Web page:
An effective website is the single most useful tool for any startup. I want to emphasize the word effective here. Not eye catching or aesthetically pleasing or cutting-edge. Effective. Successful. Useful. So how do you design a website that works as good as it looks? It’s all about strategic content, solid tech, and a post-launch website checklist plan that works.

It can be easy to get swept up in the romance of creating a brand. Designing a logo that captures who you are. Crafting language that speaks to the strength of your vision and passion for what you do. But the brutal truth is this: if your website doesn’t function well, nothing else matters.



Cut to the Chase: What is Your Value Proposition?

This is your moment to tell users who you are and what you do. Don’t bury the lead. You only have a few seconds before users decide whether they’re interested enough to stay and poke around a bit longer. This makes it especially tempting to try grabbing users’ attention with something out of the box, but clarity is king here. Tell them what they need to know: what your product is, how it works, and how it’s going to help them. That’s it. Nothing more.

Have a Clear Call to Action

Your users know what you’re all about thanks to that great value proposition you led with. But now what? Do you want them to create an account? Sign up for notifications? Contact you for more information? Choose one—yes, one—and make it count. CTAs need to be two things: simple and descriptive (i.e. what am I doing and where will this lead?). This is not the place to get creative with your language.

Remember Your Audience

Again, pick one. Only one. And get to know your audience as well as you know yourself. What do they care about? How do they talk, think, and act? What are their frustrations and anxieties? Every word on your website should be written with those things in mind.

In a nutshell: your content isn’t about you. It’s about your users.


Make Your Design Accessible

There are a lot of boxes to check when it comes to accessibility. Have you checked your color contrast? Provided useful alt text? Chosen a legible font? Eliminated jargon and other overly complicated language? Accounted for assistive tech like screen readers? If you’re unfamiliar with website accessibility best practices, it’s easy to find in-depth information on each one of these topics (of course, Savy can help too!).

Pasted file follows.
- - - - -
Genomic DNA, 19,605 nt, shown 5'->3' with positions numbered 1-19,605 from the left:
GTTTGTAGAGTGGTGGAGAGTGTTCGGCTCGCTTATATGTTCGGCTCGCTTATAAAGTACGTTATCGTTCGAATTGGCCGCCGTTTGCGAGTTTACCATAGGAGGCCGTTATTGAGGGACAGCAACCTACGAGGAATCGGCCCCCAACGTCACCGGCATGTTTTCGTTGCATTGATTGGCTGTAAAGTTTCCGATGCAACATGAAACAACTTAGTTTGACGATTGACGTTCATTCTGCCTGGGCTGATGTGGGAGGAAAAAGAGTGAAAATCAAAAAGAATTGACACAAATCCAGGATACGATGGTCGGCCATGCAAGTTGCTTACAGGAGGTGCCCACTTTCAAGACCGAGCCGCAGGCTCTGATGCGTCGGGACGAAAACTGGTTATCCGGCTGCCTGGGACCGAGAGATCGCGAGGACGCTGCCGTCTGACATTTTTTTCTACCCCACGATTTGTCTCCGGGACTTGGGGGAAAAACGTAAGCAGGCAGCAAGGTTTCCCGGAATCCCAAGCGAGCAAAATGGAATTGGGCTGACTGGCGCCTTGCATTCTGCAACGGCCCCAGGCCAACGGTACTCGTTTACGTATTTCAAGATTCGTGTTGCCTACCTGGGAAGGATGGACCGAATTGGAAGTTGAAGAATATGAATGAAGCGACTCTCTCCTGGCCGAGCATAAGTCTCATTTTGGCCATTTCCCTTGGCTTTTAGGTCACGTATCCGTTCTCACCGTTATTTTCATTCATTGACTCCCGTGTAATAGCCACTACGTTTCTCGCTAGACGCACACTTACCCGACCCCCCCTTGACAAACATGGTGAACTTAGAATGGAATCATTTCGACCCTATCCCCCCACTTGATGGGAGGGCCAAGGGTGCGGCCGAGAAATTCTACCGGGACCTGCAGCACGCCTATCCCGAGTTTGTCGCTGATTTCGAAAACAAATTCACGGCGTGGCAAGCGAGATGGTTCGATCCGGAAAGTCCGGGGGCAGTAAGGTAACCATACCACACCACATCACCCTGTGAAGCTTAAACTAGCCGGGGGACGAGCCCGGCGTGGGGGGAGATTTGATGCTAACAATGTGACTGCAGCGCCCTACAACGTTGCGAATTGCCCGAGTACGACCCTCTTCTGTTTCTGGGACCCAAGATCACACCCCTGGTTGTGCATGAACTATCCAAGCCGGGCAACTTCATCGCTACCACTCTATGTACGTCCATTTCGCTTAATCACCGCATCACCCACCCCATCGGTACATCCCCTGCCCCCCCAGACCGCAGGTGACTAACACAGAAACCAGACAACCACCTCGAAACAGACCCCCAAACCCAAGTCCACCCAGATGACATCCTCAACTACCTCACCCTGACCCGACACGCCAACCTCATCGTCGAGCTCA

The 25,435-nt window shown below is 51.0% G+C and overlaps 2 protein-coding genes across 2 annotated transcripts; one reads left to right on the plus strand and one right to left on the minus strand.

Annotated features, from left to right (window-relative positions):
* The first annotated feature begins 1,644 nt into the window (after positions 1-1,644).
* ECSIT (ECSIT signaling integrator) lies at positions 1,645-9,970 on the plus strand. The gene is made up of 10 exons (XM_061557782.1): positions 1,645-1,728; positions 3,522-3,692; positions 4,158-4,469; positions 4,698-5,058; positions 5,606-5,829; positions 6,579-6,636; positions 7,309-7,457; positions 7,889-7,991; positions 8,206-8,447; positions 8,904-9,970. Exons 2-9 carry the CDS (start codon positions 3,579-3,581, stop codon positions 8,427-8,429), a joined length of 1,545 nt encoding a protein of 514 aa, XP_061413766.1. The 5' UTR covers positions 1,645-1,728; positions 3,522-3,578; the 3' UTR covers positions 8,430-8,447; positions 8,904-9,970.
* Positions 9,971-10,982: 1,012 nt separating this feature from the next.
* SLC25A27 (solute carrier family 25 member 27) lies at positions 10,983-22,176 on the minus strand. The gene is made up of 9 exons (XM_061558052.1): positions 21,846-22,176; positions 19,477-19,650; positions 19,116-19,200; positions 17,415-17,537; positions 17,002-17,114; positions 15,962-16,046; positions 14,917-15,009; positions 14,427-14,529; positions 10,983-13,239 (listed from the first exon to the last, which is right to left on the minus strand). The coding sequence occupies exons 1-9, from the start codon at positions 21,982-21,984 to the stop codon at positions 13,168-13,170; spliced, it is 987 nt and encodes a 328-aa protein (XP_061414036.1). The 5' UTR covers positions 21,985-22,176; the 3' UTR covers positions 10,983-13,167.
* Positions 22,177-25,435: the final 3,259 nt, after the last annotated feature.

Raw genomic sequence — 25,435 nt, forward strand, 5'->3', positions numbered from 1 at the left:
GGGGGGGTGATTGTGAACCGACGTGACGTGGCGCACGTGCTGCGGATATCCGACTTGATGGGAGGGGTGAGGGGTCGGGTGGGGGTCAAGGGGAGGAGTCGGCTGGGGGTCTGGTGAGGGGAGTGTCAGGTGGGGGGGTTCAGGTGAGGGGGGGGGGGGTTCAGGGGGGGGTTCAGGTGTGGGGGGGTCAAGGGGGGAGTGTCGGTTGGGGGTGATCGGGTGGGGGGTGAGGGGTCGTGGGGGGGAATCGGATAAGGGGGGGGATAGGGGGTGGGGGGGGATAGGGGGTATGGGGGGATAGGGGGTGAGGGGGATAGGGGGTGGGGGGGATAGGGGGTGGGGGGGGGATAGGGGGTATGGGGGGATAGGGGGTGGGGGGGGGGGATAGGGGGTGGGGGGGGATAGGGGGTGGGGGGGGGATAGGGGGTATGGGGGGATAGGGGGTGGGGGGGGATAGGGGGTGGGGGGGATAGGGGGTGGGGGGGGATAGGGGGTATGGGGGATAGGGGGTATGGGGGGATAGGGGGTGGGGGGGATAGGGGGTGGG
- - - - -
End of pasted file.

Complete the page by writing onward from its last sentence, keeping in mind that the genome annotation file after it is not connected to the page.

Optimize SEO

Good SEO isn’t as complicated as it seems. Create a list of keywords and work them into your content organically. Write relevant alt text. And provide clear and unique page titles and meta descriptions. That’s all it takes.

Test Your Website Performance

Try using your website on a variety of devices (mobile vs. laptop vs. desktop, Android vs. Apple) and make sure the design and functionality is consistent across all platforms. Try using different browsers and simulate different network speeds. Leave no stone unturned. Nothing kills conversion like a slow load time or broken button.


Post-Launch Maintenance

Iterate, Iterate, Iterate

Just because you launched doesn’t mean your website is done. Good website design is iterative. Whether you’re making improvements based on your initial launch plan or addressing unexpected issues, you have to be prepared to update, refine, and optimize your website from the day you launch onward.

To make sure these updates are a priority, set aside dedicated time for them in your daily or weekly schedule.

Rely On Analytics

Analytics are your post-launch best friend. There’s no better way to gauge if your efforts were successful. And no better resource for prioritizing and designing updates. Check your analytics often and with an open mind—the data might surprise you.

A quick note: I know we’re talking a post-launch website checklist, but analytics really are a pre- and post-launch website checklist item. Make sure your analytics are set up before you launch so you’re collecting valuable data from day one.

Remember that Adaptation is the Name of the Game

We all want our website designs to be perfect, but they likely never will be. With a good pre- and post-launch website checklist, you can keep an eye out for chances to hone what you’ve built and know that constant change in order to not fail is part of the process.